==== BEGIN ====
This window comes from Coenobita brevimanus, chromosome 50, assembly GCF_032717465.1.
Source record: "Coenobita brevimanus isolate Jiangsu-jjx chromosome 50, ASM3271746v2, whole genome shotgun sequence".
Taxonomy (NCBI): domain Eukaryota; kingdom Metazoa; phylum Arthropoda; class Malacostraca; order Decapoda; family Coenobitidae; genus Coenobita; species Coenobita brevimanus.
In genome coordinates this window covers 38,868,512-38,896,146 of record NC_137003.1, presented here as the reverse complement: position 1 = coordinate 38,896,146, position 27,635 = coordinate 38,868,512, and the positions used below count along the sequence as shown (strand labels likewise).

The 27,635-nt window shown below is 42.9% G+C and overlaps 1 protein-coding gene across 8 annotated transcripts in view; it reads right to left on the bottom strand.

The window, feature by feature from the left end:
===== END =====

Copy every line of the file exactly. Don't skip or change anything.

This window comes from Coenobita brevimanus, chromosome 50, assembly GCF_032717465.1.
Source record: "Coenobita brevimanus isolate Jiangsu-jjx chromosome 50, ASM3271746v2, whole genome shotgun sequence".
Taxonomy (NCBI): domain Eukaryota; kingdom Metazoa; phylum Arthropoda; class Malacostraca; order Decapoda; family Coenobitidae; genus Coenobita; species Coenobita brevimanus.
In genome coordinates this window covers 38,868,512-38,896,146 of record NC_137003.1, presented here as the reverse complement: position 1 = coordinate 38,896,146, position 27,635 = coordinate 38,868,512, and the positions used below count along the sequence as shown (strand labels likewise).

The 27,635-nt window shown below is 42.9% G+C and overlaps 1 protein-coding gene across 8 annotated transcripts in view; it reads right to left on the bottom strand.

The window, feature by feature from the left end: